University of Notre Dame political scientist James McAdams recalls the first time he stepped over the border from West Germany to East Germany in 1973 as a 19-year-old college student studying in West Berlin.
“The first time I entered East Berlin, it felt like I was going to an anti-Disneyland. It was like going from color television in West Berlin to black and white in East Berlin,” says McAdams, the William M. Scholl Professor of International Affairs and director of Notre Dame’s Nanovic Institute for European Studies.
An internationally recognized scholar of the two-state period in modern German history (1949 to 1989) and its aftermath, and author of several books including “Germany Divided: From the Wall to Reunification,” “East Germany and Détente,” and “Judging the Past in Unified Germany,” McAdams was living in West Germany in November 1989 when the Berlin Wall fell.
“There were several events happening in that part of Europe at that time that set the stage for the fall of the Berlin Wall,” McAdams says.
“The East German government was slowly allowing short visits to the West, and at the same time, there was a feeling of looseness; for the first time, people were publicly voicing complaints about their own government.”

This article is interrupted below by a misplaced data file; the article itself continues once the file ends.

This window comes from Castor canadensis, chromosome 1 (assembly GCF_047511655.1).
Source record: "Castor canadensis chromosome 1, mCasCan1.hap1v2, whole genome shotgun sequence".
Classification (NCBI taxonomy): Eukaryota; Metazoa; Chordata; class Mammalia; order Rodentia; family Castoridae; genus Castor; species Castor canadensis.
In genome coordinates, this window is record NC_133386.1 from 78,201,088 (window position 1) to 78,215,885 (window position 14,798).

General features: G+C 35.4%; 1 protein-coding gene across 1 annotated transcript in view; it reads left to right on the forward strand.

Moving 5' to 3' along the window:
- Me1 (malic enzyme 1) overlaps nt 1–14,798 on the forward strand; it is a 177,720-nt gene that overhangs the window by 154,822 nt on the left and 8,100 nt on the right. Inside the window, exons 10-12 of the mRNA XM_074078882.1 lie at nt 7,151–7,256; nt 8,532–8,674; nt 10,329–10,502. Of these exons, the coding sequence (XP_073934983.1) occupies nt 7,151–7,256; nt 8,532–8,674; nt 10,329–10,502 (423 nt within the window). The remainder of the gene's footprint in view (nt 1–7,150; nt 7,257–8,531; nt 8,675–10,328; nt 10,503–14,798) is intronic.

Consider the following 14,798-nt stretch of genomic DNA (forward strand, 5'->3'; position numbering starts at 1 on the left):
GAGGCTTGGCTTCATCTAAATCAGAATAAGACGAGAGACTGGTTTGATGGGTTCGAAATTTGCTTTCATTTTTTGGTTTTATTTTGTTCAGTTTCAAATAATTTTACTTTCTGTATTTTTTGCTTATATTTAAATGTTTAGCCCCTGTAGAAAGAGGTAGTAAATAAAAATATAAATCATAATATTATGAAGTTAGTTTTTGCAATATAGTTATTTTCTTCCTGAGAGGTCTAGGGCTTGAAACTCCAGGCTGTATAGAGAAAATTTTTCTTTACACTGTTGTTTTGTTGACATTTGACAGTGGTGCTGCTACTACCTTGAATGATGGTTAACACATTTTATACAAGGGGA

The rise and success of Mikhail Gorbachev in the Soviet Union also played a role in helping to open the gates of reform. In October 1989, on the 40th anniversary of the existence of East Germany, Gorbachev visited East Berlin and told the East German government, “Those who come too late are punished by history.”
His words – a stinging indictment of Communist rule – conveyed to the East German government that if their country is to survive (not be “punished by history”), then the time had come to reform its politics and economy and begin thinking in new ways about its responsibility to its people.
On Nov. 9, 1989, the Berlin Wall fell.
“East Germans were filled with excitement just to have the opportunity to leave their country and visit West Berlin, just the spirit of choosing how to live their lives,” McAdams says.
“But there was this realization that suddenly this coming together of two countries that hadn’t had ties for nearly a half century, and throughout the 1990s, East Germans were convinced that they were being treated as second-class citizens by their West German kinsmen.”
They felt German, certainly, but felt they were regarded as the “lesser” cousins from the East who were “generously brought into the West German economy and culture,” McAdams says.
So the big question with which Germans will grapple in the coming decades, according to McAdams, is what happens to the chunk of the country brought into unified Germany?
“And more importantly,” he added, “what do you do with the history of this part of Germany in dealing with the fact that this part of Germany was ruled by a dictatorship for 40 years? Or do you just ignore it and pretend it never happened?”
Contact: James McAdams, email@example.com, 574-631-5253